The waste footprint of electricity generated with the “cleanest” fossil fuel is tens of thousands of times bigger than that of nuclear energy.
Crunching the numbers from a recent NWMO report on CANDU fuel burnup and its implications for the design of a deep geological repository for spent fuel, I thought it might be fun to calculate the spent fuel intensity per kilowatt-hour of nuclear energy and see how it compares with the waste product of fossil fuels. As you can see from tables A1 and A2 on the left sidebar of this blog, the waste product of gas-fired power generation is quite substantial: between midnight and eleven a.m. on Monday July 13 gas-fired plants had dumped nearly 12,000 tons of carbon dioxide (CO2) into our atmosphere. The gas plants had collectively contributed just over 11 percent of Ontario’s electrical energy over that period. Tables A1 and A2 are dynamic, so the values you see now will be different from those when I wrote this piece. No matter: the main thing is to note how much CO2 is coming out of the gas plants. Also note that that amount is metric tons; one metric ton is one million grams.
And as you can also see, the nuclear fleet, which produced more than 65 percent of the electricity, produced zero CO2. But what about spent fuel? This is commonly referred to as “waste.” How much waste did the nuclear plants create, en route to generating the 135 million kilowatt-hours they contributed to Ontario’s grid from midnight to eleven a.m.?
I have mentioned elsewhere that a Darlington-size reactor will discharge around 16 used fuel bundles per day. The NWMO report corroborates this: in Table 1 on page 3 you can see that the Darlington units discharged 102,229 (unit 4) to 110,309 (unit 2) used fuel bundles from their start dates until late August 2012. This covers periods of 7,784 days (unit 1), 7,972 days (unit 2), 7,082 (unit 3), and 6,909 days (unit 4). Divide the bundles discharged by days and you get roughly 14 bundles per day for units 1 and 2, and 15 per day for units 3 and 4.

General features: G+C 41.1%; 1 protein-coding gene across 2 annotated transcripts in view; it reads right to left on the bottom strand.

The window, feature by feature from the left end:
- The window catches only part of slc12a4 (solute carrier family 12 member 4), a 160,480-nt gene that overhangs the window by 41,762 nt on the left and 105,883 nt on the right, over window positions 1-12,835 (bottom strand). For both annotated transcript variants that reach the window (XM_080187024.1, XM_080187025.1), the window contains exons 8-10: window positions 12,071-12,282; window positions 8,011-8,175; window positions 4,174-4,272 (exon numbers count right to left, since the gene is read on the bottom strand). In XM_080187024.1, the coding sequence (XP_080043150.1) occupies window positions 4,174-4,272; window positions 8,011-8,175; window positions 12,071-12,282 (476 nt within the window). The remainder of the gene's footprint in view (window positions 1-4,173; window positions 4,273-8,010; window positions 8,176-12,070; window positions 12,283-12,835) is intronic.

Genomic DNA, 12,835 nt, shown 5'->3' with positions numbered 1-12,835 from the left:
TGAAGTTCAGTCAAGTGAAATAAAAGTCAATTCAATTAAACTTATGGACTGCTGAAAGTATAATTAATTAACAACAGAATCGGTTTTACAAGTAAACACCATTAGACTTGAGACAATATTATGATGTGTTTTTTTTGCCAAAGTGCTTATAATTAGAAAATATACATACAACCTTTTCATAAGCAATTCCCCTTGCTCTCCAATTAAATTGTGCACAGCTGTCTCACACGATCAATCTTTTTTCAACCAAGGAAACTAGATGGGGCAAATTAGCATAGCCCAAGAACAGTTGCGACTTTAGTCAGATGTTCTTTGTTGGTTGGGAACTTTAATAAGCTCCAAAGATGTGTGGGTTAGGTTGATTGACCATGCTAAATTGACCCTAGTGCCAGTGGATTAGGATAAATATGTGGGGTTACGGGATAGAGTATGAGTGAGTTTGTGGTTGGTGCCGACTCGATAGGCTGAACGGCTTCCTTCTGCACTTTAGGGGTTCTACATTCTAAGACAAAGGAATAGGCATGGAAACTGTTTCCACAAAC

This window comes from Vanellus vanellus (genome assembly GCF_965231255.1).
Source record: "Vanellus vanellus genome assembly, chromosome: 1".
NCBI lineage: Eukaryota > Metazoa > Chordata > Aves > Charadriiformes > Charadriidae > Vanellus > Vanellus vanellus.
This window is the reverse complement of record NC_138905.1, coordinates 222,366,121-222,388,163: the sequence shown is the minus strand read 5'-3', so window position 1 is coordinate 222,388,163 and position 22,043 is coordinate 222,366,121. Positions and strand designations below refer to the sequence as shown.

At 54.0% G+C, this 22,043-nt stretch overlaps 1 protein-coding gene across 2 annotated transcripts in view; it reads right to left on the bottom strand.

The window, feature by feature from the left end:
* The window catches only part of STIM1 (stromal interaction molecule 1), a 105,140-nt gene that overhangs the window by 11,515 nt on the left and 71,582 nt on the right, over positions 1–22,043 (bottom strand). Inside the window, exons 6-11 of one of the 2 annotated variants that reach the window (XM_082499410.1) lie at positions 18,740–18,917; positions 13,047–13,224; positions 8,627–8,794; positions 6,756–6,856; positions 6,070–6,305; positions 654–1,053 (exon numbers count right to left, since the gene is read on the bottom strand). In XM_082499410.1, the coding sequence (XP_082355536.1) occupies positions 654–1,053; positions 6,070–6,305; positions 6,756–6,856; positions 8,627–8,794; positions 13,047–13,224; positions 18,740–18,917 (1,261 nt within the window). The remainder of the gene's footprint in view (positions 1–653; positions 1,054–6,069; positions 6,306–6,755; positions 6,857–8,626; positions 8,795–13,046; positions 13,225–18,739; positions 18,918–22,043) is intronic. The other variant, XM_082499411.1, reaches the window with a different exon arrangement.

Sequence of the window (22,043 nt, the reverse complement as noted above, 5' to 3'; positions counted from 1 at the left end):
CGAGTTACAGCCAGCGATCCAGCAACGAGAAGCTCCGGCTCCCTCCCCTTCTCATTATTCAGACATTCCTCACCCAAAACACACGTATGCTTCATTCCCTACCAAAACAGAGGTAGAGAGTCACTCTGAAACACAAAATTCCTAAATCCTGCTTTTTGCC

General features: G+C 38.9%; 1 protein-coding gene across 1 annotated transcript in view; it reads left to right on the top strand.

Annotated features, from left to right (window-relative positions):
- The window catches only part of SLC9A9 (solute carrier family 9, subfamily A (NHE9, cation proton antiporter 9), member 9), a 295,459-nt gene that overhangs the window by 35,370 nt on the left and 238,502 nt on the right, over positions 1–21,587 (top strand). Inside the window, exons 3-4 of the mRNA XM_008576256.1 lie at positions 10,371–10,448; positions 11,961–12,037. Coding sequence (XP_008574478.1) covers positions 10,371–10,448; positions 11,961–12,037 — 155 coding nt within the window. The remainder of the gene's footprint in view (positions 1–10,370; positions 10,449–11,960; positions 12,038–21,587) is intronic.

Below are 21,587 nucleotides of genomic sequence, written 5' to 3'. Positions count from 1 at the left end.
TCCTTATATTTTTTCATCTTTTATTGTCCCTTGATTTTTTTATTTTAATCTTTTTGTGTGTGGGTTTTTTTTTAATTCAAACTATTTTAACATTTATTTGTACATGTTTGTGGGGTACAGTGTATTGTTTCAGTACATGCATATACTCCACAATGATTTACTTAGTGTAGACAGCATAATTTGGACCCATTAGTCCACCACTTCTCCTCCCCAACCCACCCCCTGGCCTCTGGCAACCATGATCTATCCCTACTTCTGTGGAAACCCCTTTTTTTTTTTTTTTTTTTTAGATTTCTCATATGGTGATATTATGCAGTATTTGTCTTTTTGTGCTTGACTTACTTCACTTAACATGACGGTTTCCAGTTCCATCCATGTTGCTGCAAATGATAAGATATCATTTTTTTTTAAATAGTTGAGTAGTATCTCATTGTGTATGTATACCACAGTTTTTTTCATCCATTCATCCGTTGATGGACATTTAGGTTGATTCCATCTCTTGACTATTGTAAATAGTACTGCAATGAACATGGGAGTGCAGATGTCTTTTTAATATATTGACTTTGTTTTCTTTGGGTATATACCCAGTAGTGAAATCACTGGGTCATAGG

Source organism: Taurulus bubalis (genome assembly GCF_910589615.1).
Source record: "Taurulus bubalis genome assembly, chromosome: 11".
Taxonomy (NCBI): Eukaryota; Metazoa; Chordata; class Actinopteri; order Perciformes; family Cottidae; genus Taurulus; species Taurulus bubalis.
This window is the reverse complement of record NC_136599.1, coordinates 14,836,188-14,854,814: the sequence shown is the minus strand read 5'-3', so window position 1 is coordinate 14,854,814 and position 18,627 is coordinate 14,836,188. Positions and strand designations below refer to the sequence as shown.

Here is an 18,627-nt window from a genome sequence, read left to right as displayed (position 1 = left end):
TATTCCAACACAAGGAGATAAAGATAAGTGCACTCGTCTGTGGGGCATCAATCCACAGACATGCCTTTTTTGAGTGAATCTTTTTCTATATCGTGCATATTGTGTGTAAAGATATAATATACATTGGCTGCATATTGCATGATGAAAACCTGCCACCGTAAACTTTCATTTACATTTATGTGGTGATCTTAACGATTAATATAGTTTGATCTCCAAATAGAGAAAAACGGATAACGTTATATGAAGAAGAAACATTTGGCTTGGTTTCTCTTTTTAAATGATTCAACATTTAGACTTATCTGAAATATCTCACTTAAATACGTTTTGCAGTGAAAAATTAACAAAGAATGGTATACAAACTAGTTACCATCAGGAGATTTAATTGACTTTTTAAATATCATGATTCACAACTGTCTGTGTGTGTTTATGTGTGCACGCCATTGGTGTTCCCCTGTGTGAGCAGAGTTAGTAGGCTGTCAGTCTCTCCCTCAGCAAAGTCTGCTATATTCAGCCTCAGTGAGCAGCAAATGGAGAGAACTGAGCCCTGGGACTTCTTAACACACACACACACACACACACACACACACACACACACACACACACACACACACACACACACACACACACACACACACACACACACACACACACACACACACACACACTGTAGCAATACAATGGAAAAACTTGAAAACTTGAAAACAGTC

A Darlington-size CANDU fuel bundle weighs roughly 23 kilograms, or 23,000 grams.
If a reactor discharges 15 bundles per day, that is 345,000 grams (0.345 metric tons) of nuclear waste per day. That same reactor (let’s continue with Darlington-size machines, which were rated at 860 megawatts net but were subsequently uprated to around 930 MW) will generate roughly 18.5 million kilowatt-hours per day. So divide 345,000 grams of spent fuel by 18.5 million kilowatt-hours, and you get roughly 0.0185 grams of spent fuel per kilowatt-hour.
Now, look again at tables A1 and A2 on the upper left. For the gas-plants to produce the 1,966 and 11,723 metric tons of CO2 from midnight to eleven a.m., while generating less than 12 percent of Ontario’s electricity, their CIPK must be over 500 grams. How much greater is that than the nuclear waste intensity per kilowatt-hour?
The nuclear WIPK is 0.0185 grams; the CIPK of the most efficient gas-fired generator is close to 400 grams.
Which means the gas-fired CIPK is more than 21,000 times greater than the nuclear WIPK.
Excellent stats! Now if you can break it all down into Joe six-pack terms it’d be even more strikingly impressive and awe inspiring to a clueless public reguarly fed how clean fossils are by the natural gas lady and that there’s so much nuclear waste that their cans are literally rolling around the streets via the wit and wisdom of Homer Simpson.
Well, at least in Australia the average electric kettle is 2200W. If it boils within 3 minutes, that’s about 0.1kWh – responsible for 1.85 milligrams of used fuel by Steve’s arithmetic.
Mass-wise, you’ll get over 10 times as much caffeine in your cup of tea as is fuel coming out of the reactor.
I’d like to know how much radioactive gasses are emitted by coal, natural gas, wind, and solar (with life-cycle emissions) per KWh. Coal and natural gas would be ridiculous!
The IPCC already has life-cycle CO2 emissions for solar and it is worse than nuclear, plus you have to dig radioactive crap out of the ground for those elements for solar cells.
19mg is so tiny!
The funny thing is, that the falsity of the LNT conjecture, and the probability of the radio-hormesis effect, in one study almost seemed to indicate that for protection against lung cancer, living where radon emissions from neighbouring rock formations are highest, might be beneficial!
There are too many other health-beneficial influences in Norway to let me conclude that its thorium deposits are beneficial, but it might be true.